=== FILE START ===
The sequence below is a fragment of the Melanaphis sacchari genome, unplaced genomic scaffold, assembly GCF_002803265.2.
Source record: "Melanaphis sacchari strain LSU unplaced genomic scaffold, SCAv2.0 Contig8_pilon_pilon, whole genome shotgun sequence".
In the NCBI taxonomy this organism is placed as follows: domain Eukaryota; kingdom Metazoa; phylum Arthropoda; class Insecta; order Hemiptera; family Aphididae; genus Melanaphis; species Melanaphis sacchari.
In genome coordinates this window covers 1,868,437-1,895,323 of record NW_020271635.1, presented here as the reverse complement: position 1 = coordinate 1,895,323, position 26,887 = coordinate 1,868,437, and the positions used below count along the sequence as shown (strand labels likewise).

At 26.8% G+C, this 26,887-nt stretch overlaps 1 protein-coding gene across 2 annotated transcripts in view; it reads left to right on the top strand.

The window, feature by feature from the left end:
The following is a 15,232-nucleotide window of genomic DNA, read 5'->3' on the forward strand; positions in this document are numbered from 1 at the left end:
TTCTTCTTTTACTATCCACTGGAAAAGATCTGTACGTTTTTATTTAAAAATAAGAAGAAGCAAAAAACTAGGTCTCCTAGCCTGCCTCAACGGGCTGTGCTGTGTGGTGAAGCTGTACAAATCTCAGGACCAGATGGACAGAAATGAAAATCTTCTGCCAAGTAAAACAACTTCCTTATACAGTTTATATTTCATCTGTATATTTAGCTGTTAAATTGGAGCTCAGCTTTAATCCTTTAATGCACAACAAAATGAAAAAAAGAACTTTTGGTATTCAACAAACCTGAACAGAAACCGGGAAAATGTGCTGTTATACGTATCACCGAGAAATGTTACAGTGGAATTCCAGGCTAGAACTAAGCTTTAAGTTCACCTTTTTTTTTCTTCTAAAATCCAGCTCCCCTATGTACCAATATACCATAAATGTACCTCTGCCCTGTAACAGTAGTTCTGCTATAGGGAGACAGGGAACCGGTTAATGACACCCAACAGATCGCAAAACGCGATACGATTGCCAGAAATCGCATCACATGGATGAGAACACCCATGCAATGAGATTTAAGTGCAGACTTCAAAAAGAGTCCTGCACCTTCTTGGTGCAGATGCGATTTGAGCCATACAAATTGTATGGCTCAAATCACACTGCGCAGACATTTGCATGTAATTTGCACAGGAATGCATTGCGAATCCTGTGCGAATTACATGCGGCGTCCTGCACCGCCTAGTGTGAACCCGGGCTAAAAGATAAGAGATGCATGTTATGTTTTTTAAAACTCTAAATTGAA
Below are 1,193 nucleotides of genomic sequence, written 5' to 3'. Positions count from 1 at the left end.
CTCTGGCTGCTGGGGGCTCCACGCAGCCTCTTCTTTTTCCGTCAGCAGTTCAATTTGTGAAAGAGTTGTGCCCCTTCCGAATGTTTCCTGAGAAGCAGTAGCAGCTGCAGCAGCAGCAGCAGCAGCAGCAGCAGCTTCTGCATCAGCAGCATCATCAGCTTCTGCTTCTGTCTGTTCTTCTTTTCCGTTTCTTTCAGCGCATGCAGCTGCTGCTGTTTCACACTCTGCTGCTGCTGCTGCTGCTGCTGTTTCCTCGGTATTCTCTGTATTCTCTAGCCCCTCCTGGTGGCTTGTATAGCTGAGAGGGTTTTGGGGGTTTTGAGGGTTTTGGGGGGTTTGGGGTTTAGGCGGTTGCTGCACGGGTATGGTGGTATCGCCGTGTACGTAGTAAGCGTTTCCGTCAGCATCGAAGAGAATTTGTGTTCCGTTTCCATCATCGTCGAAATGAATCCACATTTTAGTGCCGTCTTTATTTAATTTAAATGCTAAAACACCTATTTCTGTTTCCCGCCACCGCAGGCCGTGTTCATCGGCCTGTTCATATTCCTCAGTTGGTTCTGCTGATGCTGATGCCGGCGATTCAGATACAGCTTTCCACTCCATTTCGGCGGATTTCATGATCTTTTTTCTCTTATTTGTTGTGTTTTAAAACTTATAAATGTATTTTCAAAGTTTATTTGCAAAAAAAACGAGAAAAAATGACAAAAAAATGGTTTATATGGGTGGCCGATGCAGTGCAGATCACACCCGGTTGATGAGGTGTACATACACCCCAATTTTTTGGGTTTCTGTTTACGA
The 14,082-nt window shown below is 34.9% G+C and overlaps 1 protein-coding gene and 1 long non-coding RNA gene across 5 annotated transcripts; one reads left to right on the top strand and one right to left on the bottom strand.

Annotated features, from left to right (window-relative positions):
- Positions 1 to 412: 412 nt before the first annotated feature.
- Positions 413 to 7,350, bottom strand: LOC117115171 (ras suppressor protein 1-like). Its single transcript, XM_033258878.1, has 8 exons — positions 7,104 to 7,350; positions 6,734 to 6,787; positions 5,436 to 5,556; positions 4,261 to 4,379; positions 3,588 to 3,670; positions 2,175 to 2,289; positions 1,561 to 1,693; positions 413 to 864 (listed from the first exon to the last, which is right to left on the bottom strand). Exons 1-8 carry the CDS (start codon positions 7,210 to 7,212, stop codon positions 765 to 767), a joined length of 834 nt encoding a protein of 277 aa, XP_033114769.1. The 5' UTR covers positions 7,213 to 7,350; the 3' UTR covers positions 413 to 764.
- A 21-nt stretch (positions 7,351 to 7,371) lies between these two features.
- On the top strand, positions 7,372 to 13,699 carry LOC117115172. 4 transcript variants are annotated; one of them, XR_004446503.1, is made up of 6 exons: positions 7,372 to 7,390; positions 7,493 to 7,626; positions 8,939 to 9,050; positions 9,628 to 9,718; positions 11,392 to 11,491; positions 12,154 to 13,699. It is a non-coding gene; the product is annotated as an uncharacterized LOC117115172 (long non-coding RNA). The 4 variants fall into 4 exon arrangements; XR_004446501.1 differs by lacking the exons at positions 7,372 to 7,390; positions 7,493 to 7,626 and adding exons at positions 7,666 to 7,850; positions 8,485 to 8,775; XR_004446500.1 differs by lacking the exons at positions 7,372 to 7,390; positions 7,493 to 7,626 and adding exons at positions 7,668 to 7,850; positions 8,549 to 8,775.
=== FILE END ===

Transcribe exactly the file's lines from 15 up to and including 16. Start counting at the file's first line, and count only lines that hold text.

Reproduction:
- A 21-nt stretch (positions 7,351 to 7,371) lies between these two features.
- On the top strand, positions 7,372 to 13,699 carry LOC117115172. 4 transcript variants are annotated; one of them, XR_004446503.1, is made up of 6 exons: positions 7,372 to 7,390; positions 7,493 to 7,626; positions 8,939 to 9,050; positions 9,628 to 9,718; positions 11,392 to 11,491; positions 12,154 to 13,699. It is a non-coding gene; the product is annotated as an uncharacterized LOC117115172 (long non-coding RNA). The 4 variants fall into 4 exon arrangements; XR_004446501.1 differs by lacking the exons at positions 7,372 to 7,390; positions 7,493 to 7,626 and adding exons at positions 7,666 to 7,850; positions 8,485 to 8,775; XR_004446500.1 differs by lacking the exons at positions 7,372 to 7,390; positions 7,493 to 7,626 and adding exons at positions 7,668 to 7,850; positions 8,549 to 8,775.